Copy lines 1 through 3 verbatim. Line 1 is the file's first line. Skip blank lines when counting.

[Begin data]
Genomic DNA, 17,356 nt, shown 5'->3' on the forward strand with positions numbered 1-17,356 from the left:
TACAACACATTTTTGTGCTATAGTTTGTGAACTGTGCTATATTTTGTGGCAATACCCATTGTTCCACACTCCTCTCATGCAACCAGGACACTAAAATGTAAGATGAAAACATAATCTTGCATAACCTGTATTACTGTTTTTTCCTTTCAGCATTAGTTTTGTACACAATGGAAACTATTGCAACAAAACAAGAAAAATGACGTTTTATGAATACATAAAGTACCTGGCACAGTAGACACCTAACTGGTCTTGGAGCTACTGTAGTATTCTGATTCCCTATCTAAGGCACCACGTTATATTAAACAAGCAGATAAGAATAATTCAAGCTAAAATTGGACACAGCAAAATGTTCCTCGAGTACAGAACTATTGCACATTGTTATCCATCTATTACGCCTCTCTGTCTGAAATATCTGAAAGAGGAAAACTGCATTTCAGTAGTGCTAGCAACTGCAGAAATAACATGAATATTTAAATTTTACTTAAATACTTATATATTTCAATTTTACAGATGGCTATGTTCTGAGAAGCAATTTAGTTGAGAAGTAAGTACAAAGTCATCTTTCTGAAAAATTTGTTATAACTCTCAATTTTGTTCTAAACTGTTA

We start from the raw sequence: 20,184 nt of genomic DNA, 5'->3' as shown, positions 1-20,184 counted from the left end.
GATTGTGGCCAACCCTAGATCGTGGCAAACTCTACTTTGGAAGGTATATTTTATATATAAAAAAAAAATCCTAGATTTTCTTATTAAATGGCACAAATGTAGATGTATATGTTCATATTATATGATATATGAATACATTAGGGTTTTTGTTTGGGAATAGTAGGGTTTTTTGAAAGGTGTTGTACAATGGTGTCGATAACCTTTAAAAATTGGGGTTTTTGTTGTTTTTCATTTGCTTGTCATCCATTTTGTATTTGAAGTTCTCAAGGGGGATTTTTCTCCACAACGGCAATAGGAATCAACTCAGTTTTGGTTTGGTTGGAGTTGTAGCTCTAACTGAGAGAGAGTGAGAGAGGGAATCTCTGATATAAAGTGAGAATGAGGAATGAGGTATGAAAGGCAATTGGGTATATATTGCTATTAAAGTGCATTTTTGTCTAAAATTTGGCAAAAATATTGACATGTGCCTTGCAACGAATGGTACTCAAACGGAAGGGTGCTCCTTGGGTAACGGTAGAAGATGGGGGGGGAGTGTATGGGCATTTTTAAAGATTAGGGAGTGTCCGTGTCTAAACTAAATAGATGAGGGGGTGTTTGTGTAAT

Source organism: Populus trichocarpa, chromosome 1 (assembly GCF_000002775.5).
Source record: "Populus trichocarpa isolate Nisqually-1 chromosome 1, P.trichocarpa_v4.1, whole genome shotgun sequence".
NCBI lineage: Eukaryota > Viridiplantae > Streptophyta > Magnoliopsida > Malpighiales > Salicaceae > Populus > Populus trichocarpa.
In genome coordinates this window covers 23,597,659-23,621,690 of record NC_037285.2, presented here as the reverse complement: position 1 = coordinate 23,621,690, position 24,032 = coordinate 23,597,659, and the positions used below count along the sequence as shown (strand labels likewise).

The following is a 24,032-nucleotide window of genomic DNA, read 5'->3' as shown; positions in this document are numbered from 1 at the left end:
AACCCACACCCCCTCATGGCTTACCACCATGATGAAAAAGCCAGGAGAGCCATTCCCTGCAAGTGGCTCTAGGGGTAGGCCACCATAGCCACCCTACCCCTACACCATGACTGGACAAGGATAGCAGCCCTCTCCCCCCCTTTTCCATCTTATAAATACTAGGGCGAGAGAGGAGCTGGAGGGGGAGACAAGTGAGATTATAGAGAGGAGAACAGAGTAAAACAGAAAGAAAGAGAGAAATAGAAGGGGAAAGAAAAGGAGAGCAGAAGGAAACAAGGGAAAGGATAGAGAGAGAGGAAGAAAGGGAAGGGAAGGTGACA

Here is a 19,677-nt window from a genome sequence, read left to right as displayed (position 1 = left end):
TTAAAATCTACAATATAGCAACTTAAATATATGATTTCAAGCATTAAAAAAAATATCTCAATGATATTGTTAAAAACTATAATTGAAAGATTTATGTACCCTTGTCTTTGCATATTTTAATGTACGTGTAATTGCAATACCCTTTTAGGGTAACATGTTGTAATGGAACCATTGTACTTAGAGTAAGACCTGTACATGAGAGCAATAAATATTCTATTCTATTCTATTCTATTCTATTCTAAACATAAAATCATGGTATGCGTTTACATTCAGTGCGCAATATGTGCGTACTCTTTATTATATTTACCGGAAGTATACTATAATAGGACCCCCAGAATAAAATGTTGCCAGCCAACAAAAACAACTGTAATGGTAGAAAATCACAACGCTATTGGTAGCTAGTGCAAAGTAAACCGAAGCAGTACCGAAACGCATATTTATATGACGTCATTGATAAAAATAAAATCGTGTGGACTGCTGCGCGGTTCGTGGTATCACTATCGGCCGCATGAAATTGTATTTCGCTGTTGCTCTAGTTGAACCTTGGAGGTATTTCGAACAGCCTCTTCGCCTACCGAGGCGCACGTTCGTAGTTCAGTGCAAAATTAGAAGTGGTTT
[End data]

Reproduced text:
Genomic DNA, 17,356 nt, shown 5'->3' on the forward strand with positions numbered 1-17,356 from the left:
TACAACACATTTTTGTGCTATAGTTTGTGAACTGTGCTATATTTTGTGGCAATACCCATTGTTCCACACTCCTCTCATGCAACCAGGACACTAAAATGTAAGATGAAAACATAATCTTGCATAACCTGTATTACTGTTTTTTCCTTTCAGCATTAGTTTTGTACACAATGGAAACTATTGCAACAAAACAAGAAAAATGACGTTTTATGAATACATAAAGTACCTGGCACAGTAGACACCTAACTGGTCTTGGAGCTACTGTAGTATTCTGATTCCCTATCTAAGGCACCACGTTATATTAAACAAGCAGATAAGAATAATTCAAGCTAAAATTGGACACAGCAAAATGTTCCTCGAGTACAGAACTATTGCACATTGTTATCCATCTATTACGCCTCTCTGTCTGAAATATCTGAAAGAGGAAAACTGCATTTCAGTAGTGCTAGCAACTGCAGAAATAACATGAATATTTAAATTTTACTTAAATACTTATATATTTCAATTTTACAGATGGCTATGTTCTGAGAAGCAATTTAGTTGAGAAGTAAGTACAAAGTCATCTTTCTGAAAAATTTGTTATAACTCTCAATTTTGTTCTAAACTGTTA

We start from the raw sequence: 20,184 nt of genomic DNA, 5'->3' as shown, positions 1-20,184 counted from the left end.